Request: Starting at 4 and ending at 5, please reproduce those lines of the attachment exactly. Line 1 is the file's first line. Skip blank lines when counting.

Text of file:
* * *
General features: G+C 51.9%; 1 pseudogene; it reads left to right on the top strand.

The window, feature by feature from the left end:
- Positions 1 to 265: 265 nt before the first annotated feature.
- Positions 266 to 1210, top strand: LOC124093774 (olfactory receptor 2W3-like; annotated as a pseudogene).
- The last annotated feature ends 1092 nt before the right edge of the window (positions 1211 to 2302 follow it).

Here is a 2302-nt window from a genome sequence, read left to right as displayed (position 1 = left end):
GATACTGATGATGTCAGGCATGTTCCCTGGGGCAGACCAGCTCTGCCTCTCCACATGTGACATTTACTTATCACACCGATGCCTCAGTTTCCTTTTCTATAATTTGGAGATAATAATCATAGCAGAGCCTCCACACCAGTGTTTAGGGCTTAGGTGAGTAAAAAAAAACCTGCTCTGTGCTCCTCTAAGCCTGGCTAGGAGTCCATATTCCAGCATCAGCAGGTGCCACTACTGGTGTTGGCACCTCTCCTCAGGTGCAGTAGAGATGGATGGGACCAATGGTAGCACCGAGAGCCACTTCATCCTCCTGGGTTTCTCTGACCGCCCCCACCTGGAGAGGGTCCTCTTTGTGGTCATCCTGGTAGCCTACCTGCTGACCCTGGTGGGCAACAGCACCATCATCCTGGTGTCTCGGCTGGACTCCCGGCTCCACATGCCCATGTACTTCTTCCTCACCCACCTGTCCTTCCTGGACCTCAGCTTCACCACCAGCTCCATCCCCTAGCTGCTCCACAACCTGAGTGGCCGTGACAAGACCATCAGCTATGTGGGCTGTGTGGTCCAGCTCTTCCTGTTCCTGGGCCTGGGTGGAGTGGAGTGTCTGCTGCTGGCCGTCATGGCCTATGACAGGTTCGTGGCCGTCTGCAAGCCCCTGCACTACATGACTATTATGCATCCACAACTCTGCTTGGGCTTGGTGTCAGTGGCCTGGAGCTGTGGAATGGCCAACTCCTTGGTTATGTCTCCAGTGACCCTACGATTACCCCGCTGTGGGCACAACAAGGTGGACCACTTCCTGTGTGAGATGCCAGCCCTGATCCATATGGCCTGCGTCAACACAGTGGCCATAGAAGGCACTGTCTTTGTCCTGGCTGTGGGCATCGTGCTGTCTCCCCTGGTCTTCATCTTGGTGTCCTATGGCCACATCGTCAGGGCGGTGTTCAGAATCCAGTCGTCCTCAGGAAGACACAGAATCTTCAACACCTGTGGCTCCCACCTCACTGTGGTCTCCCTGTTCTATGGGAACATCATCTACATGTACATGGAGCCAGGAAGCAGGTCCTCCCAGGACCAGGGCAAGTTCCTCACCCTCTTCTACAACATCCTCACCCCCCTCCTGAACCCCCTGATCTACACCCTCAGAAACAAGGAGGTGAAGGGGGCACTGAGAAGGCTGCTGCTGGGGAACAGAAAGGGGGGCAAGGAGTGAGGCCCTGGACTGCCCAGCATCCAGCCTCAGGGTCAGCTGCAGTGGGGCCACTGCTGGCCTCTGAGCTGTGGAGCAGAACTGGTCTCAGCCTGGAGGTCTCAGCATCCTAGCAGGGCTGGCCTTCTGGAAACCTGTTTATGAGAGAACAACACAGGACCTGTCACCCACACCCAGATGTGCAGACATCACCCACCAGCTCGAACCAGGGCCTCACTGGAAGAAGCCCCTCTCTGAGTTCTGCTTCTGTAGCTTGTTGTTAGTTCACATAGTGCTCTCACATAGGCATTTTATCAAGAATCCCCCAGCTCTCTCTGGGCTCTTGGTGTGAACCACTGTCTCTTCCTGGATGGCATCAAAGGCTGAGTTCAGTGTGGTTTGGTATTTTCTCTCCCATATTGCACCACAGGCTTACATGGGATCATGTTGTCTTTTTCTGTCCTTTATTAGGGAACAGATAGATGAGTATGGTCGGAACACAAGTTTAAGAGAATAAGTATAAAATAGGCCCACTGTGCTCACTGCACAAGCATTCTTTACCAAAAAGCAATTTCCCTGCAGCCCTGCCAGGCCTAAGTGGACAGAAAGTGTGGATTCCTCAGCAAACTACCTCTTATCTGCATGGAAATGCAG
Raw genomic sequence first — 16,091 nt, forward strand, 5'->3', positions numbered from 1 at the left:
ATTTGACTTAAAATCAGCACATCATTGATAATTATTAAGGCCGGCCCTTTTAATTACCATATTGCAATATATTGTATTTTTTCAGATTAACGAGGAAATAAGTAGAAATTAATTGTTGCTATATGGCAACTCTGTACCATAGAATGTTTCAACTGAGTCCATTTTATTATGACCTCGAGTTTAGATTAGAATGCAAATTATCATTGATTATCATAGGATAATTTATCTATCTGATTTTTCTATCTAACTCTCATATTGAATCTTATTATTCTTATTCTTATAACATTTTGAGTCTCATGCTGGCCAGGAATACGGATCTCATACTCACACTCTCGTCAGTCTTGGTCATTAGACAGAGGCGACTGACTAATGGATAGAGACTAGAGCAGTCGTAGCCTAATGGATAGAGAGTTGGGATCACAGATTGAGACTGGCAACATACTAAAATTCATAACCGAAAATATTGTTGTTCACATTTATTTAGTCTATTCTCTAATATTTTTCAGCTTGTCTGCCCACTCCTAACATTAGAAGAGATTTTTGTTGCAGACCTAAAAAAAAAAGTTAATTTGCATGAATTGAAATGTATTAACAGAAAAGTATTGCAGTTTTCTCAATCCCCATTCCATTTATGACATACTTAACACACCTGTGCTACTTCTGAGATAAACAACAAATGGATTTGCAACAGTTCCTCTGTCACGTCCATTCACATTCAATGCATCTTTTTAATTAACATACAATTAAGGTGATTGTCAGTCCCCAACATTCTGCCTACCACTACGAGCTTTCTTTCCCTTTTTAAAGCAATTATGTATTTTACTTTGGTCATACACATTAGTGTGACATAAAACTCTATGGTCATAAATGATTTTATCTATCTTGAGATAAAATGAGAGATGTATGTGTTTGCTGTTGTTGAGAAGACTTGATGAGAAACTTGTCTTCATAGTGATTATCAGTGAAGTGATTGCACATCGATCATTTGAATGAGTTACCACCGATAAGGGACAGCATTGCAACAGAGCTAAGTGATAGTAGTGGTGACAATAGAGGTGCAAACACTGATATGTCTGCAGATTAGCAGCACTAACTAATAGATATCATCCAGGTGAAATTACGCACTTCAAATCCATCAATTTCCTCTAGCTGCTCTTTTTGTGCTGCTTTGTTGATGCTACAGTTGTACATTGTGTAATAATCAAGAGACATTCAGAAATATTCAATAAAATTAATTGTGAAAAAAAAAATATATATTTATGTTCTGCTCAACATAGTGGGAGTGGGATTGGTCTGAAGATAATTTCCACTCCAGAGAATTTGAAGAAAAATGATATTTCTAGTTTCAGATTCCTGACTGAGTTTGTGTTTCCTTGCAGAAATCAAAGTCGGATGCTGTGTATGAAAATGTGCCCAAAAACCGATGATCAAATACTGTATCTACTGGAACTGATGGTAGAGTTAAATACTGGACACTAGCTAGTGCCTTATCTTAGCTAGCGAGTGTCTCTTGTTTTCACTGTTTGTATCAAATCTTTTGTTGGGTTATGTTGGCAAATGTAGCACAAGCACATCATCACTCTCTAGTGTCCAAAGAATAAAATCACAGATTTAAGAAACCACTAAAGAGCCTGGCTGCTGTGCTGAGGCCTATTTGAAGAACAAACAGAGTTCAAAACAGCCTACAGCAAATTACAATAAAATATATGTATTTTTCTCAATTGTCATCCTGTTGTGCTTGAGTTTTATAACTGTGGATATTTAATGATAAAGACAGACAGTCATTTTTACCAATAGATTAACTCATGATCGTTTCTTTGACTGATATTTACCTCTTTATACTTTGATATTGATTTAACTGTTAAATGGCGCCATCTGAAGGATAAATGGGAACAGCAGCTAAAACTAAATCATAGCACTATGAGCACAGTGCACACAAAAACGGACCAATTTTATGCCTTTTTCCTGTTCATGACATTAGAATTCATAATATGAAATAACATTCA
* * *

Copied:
- Positions 266 to 1210, top strand: LOC124093774 (olfactory receptor 2W3-like; annotated as a pseudogene).
- The last annotated feature ends 1092 nt before the right edge of the window (positions 1211 to 2302 follow it).